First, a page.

parameter), it can be used in the following way:

```
import os
import numpy as np
import torch
from torch import nn
from torchvision.datasets import MNIST
from torch.utils.data import DataLoader
from torchvision import transforms
from sklearn.datasets import load_boston
from sklearn.preprocessing import StandardScaler
class BostonDataset(torch.utils.data.Dataset):
'''
Prepare the Boston dataset for regression
'''
def __init__(self, X, y, scale_data=True):
if not torch.is_tensor(X) and not torch.is_tensor(y):
# Apply scaling if necessary
if scale_data:
X = StandardScaler().fit_transform(X)
self.X = torch.from_numpy(X)
self.y = torch.from_numpy(y)
def __len__(self):
return len(self.X)
def __getitem__(self, i):
return self.X[i], self.y[i]
class MLP(nn.Module):
'''
Multilayer Perceptron for regression.
'''
def __init__(self):
super().__init__()
self.layers = nn.Sequential(
nn.Linear(13, 64),
nn.ReLU(),
nn.Linear(64, 32),
nn.ReLU(),
nn.Linear(32, 1)
)
def forward(self, x):
'''
Forward pass
Note that
'''
fp = self.layers(x)
return fp
if __name__ == '__main__':
# Set fixed random number seed
torch.manual_seed(42)
# Load Boston dataset
X, y = load_boston(return_X_y=True)
# Prepare Boston dataset
dataset = BostonDataset(X, y)
trainloader = torch.utils.data.DataLoader(dataset, batch_size=10, shuffle=True, num_workers=1)
# Initialize the MLP
mlp = MLP()
# Define the loss function and optimizer
loss_function = nn.HuberLoss(delta=1.0)
optimizer = torch.optim.Adam(mlp.parameters(), lr=1e-4)
# Run the training loop
for epoch in range(0, 5): # 5 epochs at maximum
# Print epoch
print(f'Starting epoch {epoch+1}')
# Set current loss value
current_loss = 0.0
# Iterate over the DataLoader for training data
for i, data in enumerate(trainloader, 0):
# Get and prepare inputs
inputs, targets = data
inputs, targets = inputs.float(), targets.float()
targets = targets.reshape((targets.shape[0], 1))
# Zero the gradients
optimizer.zero_grad()
# Perform forward pass
outputs = mlp(inputs)
# Compute loss
loss = loss_function(outputs, targets)
# Perform backward pass
loss.backward()
# Perform optimization
optimizer.step()
# Print statistics
current_loss += loss.item()
if i % 10 == 0:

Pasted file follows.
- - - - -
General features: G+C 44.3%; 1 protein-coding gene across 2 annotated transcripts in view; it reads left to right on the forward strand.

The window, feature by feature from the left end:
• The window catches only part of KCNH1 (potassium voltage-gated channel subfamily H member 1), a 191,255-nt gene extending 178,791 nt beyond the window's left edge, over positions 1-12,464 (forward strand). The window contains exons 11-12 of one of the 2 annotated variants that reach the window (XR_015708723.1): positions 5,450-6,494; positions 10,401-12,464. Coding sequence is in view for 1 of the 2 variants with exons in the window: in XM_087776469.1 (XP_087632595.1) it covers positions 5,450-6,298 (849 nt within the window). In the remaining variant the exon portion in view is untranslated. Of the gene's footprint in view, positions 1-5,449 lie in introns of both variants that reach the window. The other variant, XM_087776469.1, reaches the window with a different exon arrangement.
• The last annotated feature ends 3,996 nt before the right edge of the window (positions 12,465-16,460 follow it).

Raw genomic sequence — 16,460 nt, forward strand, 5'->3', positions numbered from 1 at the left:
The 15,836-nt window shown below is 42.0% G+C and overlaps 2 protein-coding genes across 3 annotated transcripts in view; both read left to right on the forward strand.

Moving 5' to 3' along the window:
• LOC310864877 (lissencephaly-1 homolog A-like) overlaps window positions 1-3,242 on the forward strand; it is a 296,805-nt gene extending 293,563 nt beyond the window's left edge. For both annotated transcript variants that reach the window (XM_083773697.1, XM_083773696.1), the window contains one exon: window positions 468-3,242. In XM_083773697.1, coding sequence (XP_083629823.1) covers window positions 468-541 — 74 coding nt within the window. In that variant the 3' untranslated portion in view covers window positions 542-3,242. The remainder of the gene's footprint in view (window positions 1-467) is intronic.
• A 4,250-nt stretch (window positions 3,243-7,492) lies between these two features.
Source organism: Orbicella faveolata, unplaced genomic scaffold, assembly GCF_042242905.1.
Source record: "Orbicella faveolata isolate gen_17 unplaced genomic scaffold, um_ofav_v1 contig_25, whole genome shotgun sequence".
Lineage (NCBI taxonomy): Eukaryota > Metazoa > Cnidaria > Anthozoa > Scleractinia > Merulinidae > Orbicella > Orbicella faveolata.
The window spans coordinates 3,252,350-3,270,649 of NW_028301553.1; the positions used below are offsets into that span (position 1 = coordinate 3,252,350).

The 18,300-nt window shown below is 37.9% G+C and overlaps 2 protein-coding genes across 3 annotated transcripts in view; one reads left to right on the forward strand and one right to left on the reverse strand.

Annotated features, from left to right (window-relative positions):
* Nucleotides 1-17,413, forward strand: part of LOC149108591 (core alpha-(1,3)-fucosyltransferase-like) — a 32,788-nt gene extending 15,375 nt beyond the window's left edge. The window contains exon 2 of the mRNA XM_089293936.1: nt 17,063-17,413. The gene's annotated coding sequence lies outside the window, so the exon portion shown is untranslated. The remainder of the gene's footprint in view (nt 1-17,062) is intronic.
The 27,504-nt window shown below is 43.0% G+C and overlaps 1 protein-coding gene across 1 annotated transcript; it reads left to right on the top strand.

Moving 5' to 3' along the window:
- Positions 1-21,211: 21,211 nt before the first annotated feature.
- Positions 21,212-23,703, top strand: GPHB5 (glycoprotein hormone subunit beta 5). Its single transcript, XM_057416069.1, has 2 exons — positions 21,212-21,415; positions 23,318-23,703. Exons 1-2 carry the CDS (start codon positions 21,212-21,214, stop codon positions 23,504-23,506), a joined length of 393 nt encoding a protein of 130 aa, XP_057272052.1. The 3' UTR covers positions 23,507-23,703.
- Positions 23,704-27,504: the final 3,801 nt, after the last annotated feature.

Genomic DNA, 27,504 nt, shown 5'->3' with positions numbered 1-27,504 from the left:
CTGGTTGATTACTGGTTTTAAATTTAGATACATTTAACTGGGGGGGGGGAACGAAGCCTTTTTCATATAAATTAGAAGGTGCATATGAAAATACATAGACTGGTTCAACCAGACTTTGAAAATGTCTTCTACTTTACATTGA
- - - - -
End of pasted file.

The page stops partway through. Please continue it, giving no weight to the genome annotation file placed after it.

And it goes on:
print('Loss after mini-batch %5d: %.3f' %
(i + 1, current_loss / 500))
current_loss = 0.0
# Process is complete.
print('Training process has finished.')
```

In this article, you have...

**Learned what the role of a loss function in a neural network is.****Been familiarized with a variety of PyTorch based loss functions for classification and regression.****Been able to use these loss functions in your Deep Learning models.**

I hope that this article was useful to you! If it was, please feel free to drop a comment in the comments section ðŸ’¬ Feel free to do the same if you have questions or other remarks.

Thank you for reading MachineCurve today and happy engineering! ðŸ˜Ž

PyTorch. (n.d.).Â *BCELoss â€” PyTorch 1.7.0 documentation*.Â https://pytorch.org/docs/stable/generated/torch.nn.BCELoss.html

PyTorch. (n.d.).Â *BCEWithLogitsLoss â€” PyTorch 1.8.1 documentation*.Â https://pytorch.org/docs/stable/generated/torch.nn.BCEWithLogitsLoss.html

PyTorch. (2019, March 7).Â *Difference between cross-entropy loss or log likelihood loss?*Â PyTorch Forums.Â https://discuss.pytorch.org/t/difference-between-cross-entropy-loss-or-log-likelihood-loss/38816/2

PyTorch. (n.d.).Â *NLLLoss â€” PyTorch 1.9.0 documentation*.Â https://pytorch.org/docs/stable/generated/torch.nn.NLLLoss.html

PyTorch. (n.d.).Â *CrossEntropyLoss â€” PyTorch 1.9.0 documentation*.Â https://pytorch.org/docs/stable/generated/torch.nn.CrossEntropyLoss.html

PyTorch. (n.d.).Â *SoftMarginLoss â€” PyTorch 1.9.0 documentation*.Â https://pytorch.org/docs/stable/generated/torch.nn.SoftMarginLoss.html

PyTorch. (n.d.).Â *HingeEmbeddingLoss â€” PyTorch 1.9.0 documentation*.Â https://pytorch.org/docs/stable/generated/torch.nn.HingeEmbeddingLoss.html#torch.nn.HingeEmbeddingLoss

PyTorch. (n.d.).Â *MultiMarginLoss â€” PyTorch 1.9.0 documentation*.Â https://pytorch.org/docs/stable/generated/torch.nn.MultiMarginLoss.html

PyTorch. (n.d.).Â *MultiLabelSoftMarginLoss â€” PyTorch 1.9.0 documentation*.Â https://pytorch.org/docs/stable/generated/torch.nn.MultiLabelSoftMarginLoss.html#torch.nn.MultiLabelSoftMarginLoss

PyTorch. (n.d.).Â *MultiLabelMarginLoss â€” PyTorch 1.9.0 documentation*.Â https://pytorch.org/docs/stable/generated/torch.nn.MultiLabelMarginLoss.html#torch.nn.MultiLabelMarginLoss

MachineCurve. (2019, December 22).Â *How to use kullback-leibler divergence (KL divergence) with Keras?*Â https://www.machinecurve.com/index.php/2019/12/21/how-to-use-kullback-leibler-divergence-kl-divergence-with-keras/

PyTorch. (n.d.).Â *HuberLoss â€” PyTorch 1.9.0 documentation*.Â https://pytorch.org/docs/stable/generated/torch.nn.HuberLoss.html#torch.nn.HuberLoss

PyTorch. (n.d.).Â *L1Loss â€” PyTorch 1.9.0 documentation*.Â https://pytorch.org/docs/stable/generated/torch.nn.L1Loss.html#torch.nn.L1Loss

PyTorch. (n.d.).Â *MSELoss â€” PyTorch 1.9.0 documentation*.Â https://pytorch.org/docs/stable/generated/torch.nn.MSELoss.html#torch.nn.MSELoss

PyTorch. (n.d.).Â *SmoothL1Loss â€” PyTorch 1.9.0 documentation*.Â https://pytorch.org/docs/stable/generated/torch.nn.SmoothL1Loss.html#torch.nn.SmoothL1Loss